Trump Signs Hong Kong Sanctions Bill, Pivots to Criticizing Biden

Date: Wednesday, July 15, 2020
Source: The Wall Street Journal

Law requires sanctions on Chinese officials who crack down Hong Kong residents’ rights

WASHINGTON—President Trump said he signed into law a bipartisan sanctions bill to punish Chinese officials over Beijing’s crackdown on Hong Kong, in an hour-long press conference at the White House dominated by criticisms of Joe Biden, his presumptive 2020 election rival.

The law requires sanctions targeting Chinese officials who crack down on the rights of Hong Kong residents to free speech and peaceful assembly, as well as the banks that do business with those officials.

Mr. Trump spoke for 64 minutes from the Rose Garden under a blazing sun. The event was ostensibly held to focus on punishing China for its actions in Hong Kong, but the president used most of his speech to deliver political attacks on the former vice president on everything from climate-change policy to health-care policy.

He mentioned Mr. Biden’s name more than 25 times in his remarks and the words “Hong Kong” seven times.

Mr. Trump’s remarks unfolded like a political rally from the White House, a break with past presidents’ longstanding policy of avoiding overt campaigning during official remarks.

Mr. Trump has increasingly sought to shift focus to Mr. Biden amid polls showing him trailing the former vice president and criticism of his response to the coronavirus pandemic, which has killed more than 136,000 people in the U.S.

“If we had listened to Joe Biden, hundreds of thousands of additional lives would have been lost,” Mr. Trump said without offering evidence to support his assertion.

“What we heard in the Rose Garden today wasn’t a president at all,” said the Biden campaign’s communications director, Kate Bedingfield, in a statement. “It was a politician who sees his re-election slipping away from him and who is furious that his own botched response to the coronavirus pandemic has denied him the campaign events he so craves.”

Mr. Trump projected confidence in his chances of winning re-election. “I think we have a great chance,” he said.

The president also said he had signed an executive order that he said would end preferential treatment for Hong Kong, a blow to its status as an international financial center.

The executive order on “Hong Kong normalization,” published late Tuesday, follows up on an earlier May request asking U.S. agencies to begin the work of eliminating policy provisions that have favored Hong Kong over China for more than two decades. Tuesday’s order includes a notification for pulling out of the U.S.-Hong Kong extradition treaty that took effect in 1998 as well as an elimination of rules that have favored Hong Kong passport holders over those with Chinese passports. U.S. officials have previously announced visa restrictions related to the new Hong Kong security law and new limits on military-related exports to the territory.

Mr. Trump first announced that the administration would begin rolling back the special preferences for Hong Kong in May, when he outlined several other measures to punish China, including suspending entry to the U.S. by Chinese nationals deemed security risks to American scientific research.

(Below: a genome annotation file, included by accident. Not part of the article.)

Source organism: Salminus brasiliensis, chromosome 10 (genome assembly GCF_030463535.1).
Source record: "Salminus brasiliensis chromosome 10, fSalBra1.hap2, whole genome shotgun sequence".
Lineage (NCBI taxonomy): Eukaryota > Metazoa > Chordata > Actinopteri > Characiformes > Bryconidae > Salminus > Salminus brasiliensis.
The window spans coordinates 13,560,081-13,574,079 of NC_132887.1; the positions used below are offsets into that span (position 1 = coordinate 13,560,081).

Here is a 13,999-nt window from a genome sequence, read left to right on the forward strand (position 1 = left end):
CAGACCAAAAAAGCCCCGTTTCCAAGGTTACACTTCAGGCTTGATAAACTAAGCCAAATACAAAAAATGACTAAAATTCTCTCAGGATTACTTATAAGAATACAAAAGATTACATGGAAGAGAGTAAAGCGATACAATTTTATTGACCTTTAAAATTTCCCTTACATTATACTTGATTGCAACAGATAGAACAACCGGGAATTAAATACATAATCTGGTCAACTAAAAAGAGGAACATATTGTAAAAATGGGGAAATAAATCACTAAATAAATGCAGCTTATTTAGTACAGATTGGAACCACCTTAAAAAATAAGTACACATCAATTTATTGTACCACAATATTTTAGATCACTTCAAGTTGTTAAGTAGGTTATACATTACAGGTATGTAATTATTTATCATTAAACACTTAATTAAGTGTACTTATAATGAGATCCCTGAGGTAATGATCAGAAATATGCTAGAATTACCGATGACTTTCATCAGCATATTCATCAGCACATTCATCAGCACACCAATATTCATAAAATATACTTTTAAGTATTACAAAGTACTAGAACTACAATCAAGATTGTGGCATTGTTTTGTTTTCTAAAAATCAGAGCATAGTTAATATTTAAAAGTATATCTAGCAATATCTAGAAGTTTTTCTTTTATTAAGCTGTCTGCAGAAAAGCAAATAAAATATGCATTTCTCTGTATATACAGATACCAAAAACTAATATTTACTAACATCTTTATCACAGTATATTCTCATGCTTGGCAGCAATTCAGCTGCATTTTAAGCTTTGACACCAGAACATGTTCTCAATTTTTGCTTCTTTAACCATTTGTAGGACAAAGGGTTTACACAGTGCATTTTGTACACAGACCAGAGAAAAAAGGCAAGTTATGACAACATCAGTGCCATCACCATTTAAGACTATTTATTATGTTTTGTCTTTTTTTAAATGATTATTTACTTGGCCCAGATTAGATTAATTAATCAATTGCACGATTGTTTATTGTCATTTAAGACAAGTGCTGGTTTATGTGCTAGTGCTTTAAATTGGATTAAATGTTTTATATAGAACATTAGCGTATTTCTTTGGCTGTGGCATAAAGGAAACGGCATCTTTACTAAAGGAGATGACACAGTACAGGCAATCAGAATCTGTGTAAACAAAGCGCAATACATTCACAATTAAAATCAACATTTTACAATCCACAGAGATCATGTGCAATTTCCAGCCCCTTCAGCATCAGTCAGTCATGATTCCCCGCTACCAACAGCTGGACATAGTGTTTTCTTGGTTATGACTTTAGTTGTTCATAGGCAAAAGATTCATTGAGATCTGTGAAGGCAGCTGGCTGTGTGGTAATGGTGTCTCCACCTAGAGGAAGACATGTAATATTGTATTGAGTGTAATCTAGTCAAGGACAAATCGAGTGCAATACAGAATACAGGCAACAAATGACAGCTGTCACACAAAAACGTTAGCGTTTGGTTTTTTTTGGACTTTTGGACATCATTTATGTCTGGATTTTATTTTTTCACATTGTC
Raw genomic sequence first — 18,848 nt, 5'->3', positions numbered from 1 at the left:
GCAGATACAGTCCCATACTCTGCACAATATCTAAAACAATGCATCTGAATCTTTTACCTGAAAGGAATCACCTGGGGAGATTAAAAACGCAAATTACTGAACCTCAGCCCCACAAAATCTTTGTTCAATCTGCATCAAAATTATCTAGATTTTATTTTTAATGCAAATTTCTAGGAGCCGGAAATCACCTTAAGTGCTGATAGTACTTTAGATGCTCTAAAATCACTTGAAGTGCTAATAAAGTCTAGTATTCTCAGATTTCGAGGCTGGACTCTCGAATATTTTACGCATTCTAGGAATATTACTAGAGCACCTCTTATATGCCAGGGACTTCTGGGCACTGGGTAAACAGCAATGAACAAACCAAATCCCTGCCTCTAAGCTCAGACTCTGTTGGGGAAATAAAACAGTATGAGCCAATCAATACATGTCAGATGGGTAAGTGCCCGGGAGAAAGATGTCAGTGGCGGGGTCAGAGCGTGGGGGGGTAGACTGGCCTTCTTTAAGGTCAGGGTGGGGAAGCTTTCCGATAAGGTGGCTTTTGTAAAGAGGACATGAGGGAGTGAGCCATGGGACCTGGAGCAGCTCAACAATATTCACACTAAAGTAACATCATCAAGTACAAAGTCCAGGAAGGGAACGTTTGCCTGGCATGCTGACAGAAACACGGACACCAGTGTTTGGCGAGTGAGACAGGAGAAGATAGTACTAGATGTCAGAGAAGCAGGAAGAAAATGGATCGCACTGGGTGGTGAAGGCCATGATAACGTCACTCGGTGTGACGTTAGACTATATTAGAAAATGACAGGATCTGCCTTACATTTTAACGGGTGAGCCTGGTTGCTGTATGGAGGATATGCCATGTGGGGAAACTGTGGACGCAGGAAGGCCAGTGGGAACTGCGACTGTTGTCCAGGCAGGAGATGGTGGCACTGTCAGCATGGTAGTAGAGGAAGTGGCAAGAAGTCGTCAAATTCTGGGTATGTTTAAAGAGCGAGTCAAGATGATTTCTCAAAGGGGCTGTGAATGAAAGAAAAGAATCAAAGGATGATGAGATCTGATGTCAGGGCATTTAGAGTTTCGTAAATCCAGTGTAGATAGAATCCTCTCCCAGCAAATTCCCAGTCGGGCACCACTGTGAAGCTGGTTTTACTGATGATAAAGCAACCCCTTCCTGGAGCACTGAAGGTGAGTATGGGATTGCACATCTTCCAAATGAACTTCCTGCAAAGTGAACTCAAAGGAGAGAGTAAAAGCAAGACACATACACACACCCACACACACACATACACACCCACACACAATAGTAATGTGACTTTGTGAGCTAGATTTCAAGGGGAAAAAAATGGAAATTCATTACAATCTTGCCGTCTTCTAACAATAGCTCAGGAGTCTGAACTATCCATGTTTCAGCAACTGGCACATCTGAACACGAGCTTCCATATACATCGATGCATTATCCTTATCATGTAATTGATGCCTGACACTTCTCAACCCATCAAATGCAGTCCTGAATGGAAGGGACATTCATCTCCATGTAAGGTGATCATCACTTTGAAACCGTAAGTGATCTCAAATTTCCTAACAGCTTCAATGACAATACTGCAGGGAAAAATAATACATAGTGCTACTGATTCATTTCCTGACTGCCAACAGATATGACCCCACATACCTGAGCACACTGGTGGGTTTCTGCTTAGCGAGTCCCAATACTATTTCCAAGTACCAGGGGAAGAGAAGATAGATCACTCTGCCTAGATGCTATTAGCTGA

“We’ve all watched what happened—not a good situation. Their freedoms have been taken away, their rights have been taken away,” Mr. Trump said of Hong Kong.

In his remarks Tuesday, Mr. Trump again blamed China for the spread of coronavirus around the world.

“Make no mistake: We hold China fully responsible for concealing the virus and unleashing it on the world,” Mr. Trump said.

The Chinese embassy in Washington, D.C., didn’t immediately respond to a request for comment.

The law mandates sanctions on people or entities that the administration identifies as materially contributing to the erosion of Hong Kong’s autonomy. Examples include a police unit cracking down on protesters or Chinese Communist Party officials who enforce the national-security law. Banks found knowingly doing business with blacklisted officials and agencies could also be sanctioned.

“The national security law imposed by the Chinese communist government has one purpose: to crush the autonomy and basic rights of the people of Hong Kong,” said Sen. Pat Toomey (R., Pa.), who sponsored the bill with Sen. Chris Van Hollen (D., Md.).

“This overt act of authoritarianism requires a decisive American response, which the Hong Kong Autonomy Act provides,” Mr. Toomey said. “These new, mandatory, and punishing sanctions on those who undermine Hong Kong’s autonomy shows the communists in Beijing, and the world, that America stands with Hong Kong.”

A provision in the bill gives Congress the ability to override a president’s decision to waive or terminate sanctions through a joint resolution of disapproval, which must pass both the House and Senate by a veto-proof two-thirds majority.

But Mr. Trump signaled his disagreement with that backstop in a signing statement that said his administration would treat any limitations on his ability to conduct the nation’s foreign affairs “as advisory and nonbinding.” In doing so, Mr. Trump sought to resist what the White House sees as congressional encroachment on the president’s foreign-policy powers. Lawmakers in recent years have sought to increase their role in foreign affairs and trade after seeing an increasing use of presidential authority.

 

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